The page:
Normally winter weather in Central Oregon leaves highways and roads covered with snow, prompting crews to clear them with snowplows.
Not this winter.
The Oregon Department of Transportation braced for winter by bringing in 25 seasonal workers, increasing the Central Oregon district staff from 56 to 81 workers for the season, said ODOT spokesman Peter Murphy . Now, instead of plowing snow, the crews are doing work typically done at other, drier times of year, from clearing roadside vegetation to mending guardrails to filling potholes.
“As we have this opportunity we are taking advantage of it,” Murphy said.
Winter has been so dry in Central Oregon and much of the state that the National Drought Mitigation Center last week designated a severe drought in its weekly U.S. Drought Monitor. Another monitor is due out today and, given the lack of rain and snow around the state in the last week, it will likely be the same, said Kathie Dello, deputy director of the Oregon Climate Service at Oregon State University.
“We don’t have rain, we don’t have (much) snowpack and our streams are low,” she said.
The drought designation follows a dry year around Oregon, Dello said. Overall Oregon had its fourth driest year on record since 1895. It was also the driest year statewide in nearly 30 years. In Central Oregon 2013 was the seventh driest year in the 118 years of records and the driest since 2008.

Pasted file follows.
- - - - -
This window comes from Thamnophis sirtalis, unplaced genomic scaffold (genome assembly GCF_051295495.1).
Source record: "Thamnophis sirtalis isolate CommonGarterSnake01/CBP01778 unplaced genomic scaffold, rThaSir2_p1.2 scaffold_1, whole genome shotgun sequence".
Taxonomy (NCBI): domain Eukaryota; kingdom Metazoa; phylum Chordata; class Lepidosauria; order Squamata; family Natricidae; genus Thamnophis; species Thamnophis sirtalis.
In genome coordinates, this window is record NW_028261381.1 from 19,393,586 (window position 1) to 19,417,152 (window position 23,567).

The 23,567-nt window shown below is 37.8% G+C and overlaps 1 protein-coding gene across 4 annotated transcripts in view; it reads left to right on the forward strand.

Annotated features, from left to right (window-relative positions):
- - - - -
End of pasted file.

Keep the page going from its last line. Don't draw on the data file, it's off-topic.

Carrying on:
Whether the dry trend continues will determine what work road crews will be doing, out on the highway and in towns around Central Oregon.
Like the ODOT crews, road crews in Bend have been keeping busy with work other than moving snow. They have been out trimming trees, pouring concrete and doing other road maintenance, said Hardy Hanson, streets division manager for Bend Public Works Department.
“We are getting to work that we traditionally wouldn’t,” he said.
The lack of snow removal work could mean savings for both ODOT and the city.
Murphy said ODOT expected to have spent up to $1.6 million on snow removal in the Central Oregon district by this point in winter, but has only spent $745,000 due to the dry conditions. ODOT’s Central Oregon district encompasses Bend, Prineville, Silver Lake and Chemult.
For a typical snow season in the district ODOT has a budget of $11 million. The money covers everything from fueling up snowplows to repairing equipment. If not spent tackling snow, Murphy said the agency will spend it on roadwork.
The city of Bend has $350,000 set aside for snow removal, Hanson said. So far this year it’s spent around $50,000 to $100,000. While there hasn’t been much snow, there have been icy mornings and crews have been out sanding and de-icing roads around town.
If money in the city’s snow removal account isn’t spent it will go into a contingency fund held for when the city goes over its annual snow removal budget, Hanson said. There is currently about $1 million in the contingency fund.
The National Weather Service is forecasting a potential switch in the weather away from a prolonged inversion and stagnant air, but it’s not until next week.
“It looks like next Tuesday we are going to have this change back to more systems coming through,” said Diann Coonfield, a forecaster with the Weather Service in Pendleton.
While Central Oregon is in a drought now, rain and snow in the coming months could change that, said Dello, the climate official at OSU.
“There is a chance to turn it around,” she said. “February and March could be wet.”
— Reporter: 541-617-7812, firstname.lastname@example.org.
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